Updated: Aug 2
When you own a home, water is a constant negotiation. Whether it’s ensuring that the earth slopes away from the property or handling gutters and downspouts, much of your maintenance as an owner has some relation to managing water in its many forms.
For today’s Homeroom, however, we’ll keep our focus on the solid form of this often stress-inducing element: ah, the joy of dealing with ice. As evidenced by the very winter we’re having now, Utah homeowners will (like it or not) have their fair share of run-ins with it, and we want to help however we can.
In cold months like these, ice is likely to show up and stick around. But the problem arrives when it begins to melt…and then refreezes. This leads, inevitably, to expansion, and it can cause some pretty real damage to the structure of your property. Ice can make its way into cracks in the foundation and spaces between roof shingles or flashing around chimneys and gutters.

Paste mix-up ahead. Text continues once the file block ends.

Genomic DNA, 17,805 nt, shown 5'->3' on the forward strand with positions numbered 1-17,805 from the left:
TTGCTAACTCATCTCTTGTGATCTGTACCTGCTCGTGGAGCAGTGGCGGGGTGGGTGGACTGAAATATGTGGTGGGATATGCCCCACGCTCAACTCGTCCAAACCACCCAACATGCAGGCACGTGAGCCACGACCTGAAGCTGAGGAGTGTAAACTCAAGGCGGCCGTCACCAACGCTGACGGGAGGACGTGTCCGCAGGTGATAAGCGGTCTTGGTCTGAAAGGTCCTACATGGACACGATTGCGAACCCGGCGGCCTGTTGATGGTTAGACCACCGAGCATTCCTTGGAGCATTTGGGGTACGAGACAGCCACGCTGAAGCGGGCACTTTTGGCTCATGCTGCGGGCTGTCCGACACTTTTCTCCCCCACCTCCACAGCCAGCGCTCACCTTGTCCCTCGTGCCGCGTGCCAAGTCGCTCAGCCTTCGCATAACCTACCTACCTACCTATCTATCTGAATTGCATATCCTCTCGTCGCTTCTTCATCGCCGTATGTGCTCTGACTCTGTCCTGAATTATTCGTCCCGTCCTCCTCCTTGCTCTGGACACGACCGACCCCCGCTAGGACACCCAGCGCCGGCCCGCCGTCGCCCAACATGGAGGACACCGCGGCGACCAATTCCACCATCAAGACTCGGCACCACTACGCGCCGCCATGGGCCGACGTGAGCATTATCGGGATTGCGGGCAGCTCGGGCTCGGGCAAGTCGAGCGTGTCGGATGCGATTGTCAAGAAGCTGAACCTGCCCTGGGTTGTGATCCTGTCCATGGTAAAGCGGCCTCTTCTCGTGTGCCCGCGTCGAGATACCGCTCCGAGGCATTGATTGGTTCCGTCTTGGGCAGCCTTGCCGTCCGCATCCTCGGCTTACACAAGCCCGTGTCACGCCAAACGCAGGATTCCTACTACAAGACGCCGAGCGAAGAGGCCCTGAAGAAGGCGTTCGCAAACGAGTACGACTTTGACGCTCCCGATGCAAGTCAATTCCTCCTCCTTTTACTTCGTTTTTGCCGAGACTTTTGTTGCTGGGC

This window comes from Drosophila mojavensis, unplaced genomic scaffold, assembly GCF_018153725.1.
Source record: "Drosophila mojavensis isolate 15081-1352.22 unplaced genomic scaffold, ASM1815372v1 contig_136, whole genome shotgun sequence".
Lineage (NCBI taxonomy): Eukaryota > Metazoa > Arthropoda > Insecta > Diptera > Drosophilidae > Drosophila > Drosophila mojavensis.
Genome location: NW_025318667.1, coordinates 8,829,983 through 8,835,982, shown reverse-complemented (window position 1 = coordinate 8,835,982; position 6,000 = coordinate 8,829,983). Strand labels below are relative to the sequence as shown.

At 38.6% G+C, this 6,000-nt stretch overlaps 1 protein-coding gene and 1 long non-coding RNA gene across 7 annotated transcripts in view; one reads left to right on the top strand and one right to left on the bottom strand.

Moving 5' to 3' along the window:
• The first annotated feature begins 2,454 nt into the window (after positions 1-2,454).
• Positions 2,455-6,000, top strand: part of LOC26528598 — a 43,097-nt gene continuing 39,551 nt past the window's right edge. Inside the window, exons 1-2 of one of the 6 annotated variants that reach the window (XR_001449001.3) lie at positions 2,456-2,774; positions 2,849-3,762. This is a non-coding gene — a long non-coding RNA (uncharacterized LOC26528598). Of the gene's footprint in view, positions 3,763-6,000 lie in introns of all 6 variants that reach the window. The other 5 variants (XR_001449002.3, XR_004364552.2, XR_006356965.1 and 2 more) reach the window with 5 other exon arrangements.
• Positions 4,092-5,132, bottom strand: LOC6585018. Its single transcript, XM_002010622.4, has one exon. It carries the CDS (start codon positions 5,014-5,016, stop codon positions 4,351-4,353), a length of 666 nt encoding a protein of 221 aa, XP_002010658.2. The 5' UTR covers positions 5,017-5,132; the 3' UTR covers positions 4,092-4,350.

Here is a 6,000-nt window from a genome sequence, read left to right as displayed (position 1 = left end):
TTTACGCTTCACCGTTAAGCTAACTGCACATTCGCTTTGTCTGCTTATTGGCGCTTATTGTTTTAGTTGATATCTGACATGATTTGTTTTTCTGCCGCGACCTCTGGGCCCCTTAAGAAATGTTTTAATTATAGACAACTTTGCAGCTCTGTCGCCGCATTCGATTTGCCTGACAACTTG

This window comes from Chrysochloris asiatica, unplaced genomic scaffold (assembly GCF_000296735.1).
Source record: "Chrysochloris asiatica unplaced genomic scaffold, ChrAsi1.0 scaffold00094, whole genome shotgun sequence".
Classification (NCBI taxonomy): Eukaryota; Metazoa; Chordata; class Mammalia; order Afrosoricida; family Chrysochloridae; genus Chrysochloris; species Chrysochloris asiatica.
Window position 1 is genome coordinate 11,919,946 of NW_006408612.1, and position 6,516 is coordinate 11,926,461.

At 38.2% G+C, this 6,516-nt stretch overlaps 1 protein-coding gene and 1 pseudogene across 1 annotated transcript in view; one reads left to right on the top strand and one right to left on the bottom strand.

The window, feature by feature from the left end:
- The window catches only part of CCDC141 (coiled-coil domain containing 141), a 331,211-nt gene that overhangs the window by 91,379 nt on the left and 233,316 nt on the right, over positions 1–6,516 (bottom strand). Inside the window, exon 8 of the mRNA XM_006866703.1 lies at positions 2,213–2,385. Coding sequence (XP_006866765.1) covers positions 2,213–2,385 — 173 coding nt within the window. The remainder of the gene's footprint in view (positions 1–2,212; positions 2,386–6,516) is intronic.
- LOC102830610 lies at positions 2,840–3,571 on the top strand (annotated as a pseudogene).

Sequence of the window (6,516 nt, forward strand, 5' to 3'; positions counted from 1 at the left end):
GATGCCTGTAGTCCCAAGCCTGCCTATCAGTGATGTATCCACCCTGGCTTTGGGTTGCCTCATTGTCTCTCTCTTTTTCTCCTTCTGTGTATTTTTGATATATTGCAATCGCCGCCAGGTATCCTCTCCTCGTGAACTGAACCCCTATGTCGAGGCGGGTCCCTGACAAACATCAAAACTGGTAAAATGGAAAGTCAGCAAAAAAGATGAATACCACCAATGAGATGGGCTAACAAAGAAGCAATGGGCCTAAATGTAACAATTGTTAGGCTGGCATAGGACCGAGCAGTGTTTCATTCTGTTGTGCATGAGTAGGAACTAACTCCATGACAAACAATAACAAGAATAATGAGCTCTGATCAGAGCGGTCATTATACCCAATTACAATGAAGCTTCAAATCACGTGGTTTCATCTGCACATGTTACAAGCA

In the simplest terms? Direct it properly. Dry it up.
Push it away. Keep things toasty.
Keep in mind that the northern portion of your home is most at risk here, but there are many factors that can contribute to ice dams—keeping your home warm facilitates the necessary melting of snow and ice on your roof, but bottlenecks can create opportunities to refreeze. You’ll want to keep your eye on this, and mitigate whenever possible…and heat tape can be a helpful resource. Essentially a protected cable that you can attach to pipes, rain gutters, or your roof, heat tape is a self-regulating extension cord designed to produce heat.
This year’s ice may be here for a while, and it’s best to create a healthy relationship here: stay close and create some clear boundaries. Which is to say, watch it intently and move it away from the home as efficiently as possible. More questions? Feel free to reach out! We’re happy to chat through helpful recommendations for maintenance or professional assistance!